Sir Bradley Wiggins signs Team Sky extension until end of April

Bradley Wiggins with his world time trial gold medal
Sir Bradley Wiggins will compete in the Paris-Roubaix one-day race before switching his attention to the track and the Rio 2016 Olympics

Britain's Sir Bradley Wiggins has signed a contract extension with Team Sky that will see him race for the team until the end of April.

Wiggins, 34, is planning to compete in April's Paris-Roubaix one-day race before switching to the track and his bid to qualify for the Rio 2016 Games.

"Paris-Roubaix is a special race for me and I'm determined to give it another go in Team Sky colours," said Wiggins.

"After that, I can focus fully on preparing for the Rio Olympics."

Wiggins joined Team Sky in 2010 and two years later became the first British rider to win the Tour de France.

Later in 2012, he added the Olympic time trial title to his accolades, becominge the most decorated British Olympian with seven medals.

He was also named BBC Sports Personality of the Year.

Last year, he clinched his first World Championships road title with a thrilling time-trial victory in Ponferrada, Spain.

That success ensured Wiggins earned Olympic and World titles on both the track and the road.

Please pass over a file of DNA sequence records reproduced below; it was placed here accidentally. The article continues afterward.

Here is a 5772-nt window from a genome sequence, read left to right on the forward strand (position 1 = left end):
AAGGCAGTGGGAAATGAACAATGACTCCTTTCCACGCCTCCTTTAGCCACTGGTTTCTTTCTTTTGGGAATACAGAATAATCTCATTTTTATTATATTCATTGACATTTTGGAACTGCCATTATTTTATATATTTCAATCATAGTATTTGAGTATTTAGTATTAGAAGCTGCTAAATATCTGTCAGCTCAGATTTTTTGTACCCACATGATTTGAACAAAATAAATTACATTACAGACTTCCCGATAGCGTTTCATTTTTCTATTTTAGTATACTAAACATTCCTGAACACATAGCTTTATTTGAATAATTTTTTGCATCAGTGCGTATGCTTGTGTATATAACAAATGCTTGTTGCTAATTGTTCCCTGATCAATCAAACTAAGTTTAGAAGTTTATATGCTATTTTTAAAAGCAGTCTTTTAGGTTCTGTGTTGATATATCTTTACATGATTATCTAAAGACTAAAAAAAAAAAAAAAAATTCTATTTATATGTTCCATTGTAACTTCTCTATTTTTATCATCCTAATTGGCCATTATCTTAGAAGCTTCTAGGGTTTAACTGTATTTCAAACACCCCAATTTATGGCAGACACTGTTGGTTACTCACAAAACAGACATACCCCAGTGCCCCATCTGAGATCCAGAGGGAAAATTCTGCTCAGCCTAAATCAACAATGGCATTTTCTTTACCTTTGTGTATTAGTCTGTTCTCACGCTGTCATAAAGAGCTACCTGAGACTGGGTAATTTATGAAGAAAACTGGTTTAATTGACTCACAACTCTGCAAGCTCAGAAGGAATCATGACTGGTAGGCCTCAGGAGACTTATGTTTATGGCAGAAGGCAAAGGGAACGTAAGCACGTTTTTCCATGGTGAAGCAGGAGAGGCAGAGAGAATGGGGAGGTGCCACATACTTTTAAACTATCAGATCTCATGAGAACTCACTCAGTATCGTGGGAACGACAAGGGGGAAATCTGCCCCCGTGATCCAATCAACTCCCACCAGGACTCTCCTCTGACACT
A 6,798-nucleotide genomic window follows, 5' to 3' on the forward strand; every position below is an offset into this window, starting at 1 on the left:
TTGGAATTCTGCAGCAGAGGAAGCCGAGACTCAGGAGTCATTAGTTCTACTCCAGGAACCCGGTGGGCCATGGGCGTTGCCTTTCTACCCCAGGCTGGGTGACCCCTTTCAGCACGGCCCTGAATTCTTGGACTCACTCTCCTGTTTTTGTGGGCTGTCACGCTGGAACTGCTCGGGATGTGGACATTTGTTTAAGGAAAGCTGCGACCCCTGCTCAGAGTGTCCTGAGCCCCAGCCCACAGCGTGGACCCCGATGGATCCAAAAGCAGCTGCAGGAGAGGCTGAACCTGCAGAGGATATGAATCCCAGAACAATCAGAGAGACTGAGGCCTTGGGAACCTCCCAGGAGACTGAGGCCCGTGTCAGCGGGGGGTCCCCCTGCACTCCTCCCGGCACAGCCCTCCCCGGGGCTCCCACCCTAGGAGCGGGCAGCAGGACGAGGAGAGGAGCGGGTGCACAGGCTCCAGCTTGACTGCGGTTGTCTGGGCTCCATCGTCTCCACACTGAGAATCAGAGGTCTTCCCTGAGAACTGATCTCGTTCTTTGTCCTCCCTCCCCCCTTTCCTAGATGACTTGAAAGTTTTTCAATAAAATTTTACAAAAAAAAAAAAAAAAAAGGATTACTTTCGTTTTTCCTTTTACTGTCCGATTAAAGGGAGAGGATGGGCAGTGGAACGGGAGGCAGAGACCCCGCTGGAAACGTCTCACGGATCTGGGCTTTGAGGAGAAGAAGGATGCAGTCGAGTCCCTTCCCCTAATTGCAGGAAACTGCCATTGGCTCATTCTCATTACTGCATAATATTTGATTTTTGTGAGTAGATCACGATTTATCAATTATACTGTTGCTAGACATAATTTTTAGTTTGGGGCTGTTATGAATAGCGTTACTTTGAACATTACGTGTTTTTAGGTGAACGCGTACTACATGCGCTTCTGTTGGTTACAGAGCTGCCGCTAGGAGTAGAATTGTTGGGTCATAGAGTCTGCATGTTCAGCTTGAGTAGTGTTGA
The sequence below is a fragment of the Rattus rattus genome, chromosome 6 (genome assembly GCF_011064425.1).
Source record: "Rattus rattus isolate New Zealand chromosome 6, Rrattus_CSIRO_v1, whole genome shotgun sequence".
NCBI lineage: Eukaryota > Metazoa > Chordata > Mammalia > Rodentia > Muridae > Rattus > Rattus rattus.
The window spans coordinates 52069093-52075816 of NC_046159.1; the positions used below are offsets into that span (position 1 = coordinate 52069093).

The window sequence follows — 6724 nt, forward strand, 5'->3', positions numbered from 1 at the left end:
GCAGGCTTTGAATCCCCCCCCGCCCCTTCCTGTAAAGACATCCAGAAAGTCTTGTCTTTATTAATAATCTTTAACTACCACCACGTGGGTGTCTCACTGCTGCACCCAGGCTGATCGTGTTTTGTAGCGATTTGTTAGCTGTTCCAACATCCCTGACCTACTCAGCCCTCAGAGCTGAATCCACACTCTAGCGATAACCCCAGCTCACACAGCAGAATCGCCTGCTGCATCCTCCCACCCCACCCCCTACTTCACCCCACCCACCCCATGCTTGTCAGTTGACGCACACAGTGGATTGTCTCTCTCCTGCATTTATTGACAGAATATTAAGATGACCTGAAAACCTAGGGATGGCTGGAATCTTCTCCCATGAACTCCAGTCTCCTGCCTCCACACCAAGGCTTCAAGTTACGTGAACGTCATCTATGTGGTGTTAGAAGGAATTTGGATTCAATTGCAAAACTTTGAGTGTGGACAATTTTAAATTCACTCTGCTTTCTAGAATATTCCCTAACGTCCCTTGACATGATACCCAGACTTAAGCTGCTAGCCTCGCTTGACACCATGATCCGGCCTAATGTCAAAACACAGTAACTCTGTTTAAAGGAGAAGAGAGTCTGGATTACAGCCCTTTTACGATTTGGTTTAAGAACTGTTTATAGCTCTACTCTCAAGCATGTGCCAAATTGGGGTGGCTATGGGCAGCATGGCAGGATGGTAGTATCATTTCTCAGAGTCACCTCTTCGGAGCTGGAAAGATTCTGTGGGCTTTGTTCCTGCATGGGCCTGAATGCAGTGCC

Bradley Wiggins on his way to world time trial gold
Wiggins has a world time trial gold medal to go with his national and Olympic titles

While Wiggins has recorded victories in the Paris-Nice, Tour de Romandie and Criterium du Dauphine stage races, he is yet to win one of the one-day classics, which mainly take place in the spring.

Paris-Roubaix is a 250km race that is famed for its cobbled sections of road and finish in an open-air velodrome.

"It's one of the toughest races in the calendar and my aim is to improve on my ninth-place finish last year," said the four-time Olympic gold medallist.

That was the best performance by a Tour de France winner since Greg LeMond finished in that position back in 1992.

No winner of the Tour has won the classic, which this year takes place on 12 April, since Bernard Hinault in 1981.

Team principal Sir Dave Brailsford added: "Rightly he still has big ambitions for the future and everyone at Team Sky will work their hardest to make his final chapter with us a successful one."

Top Stories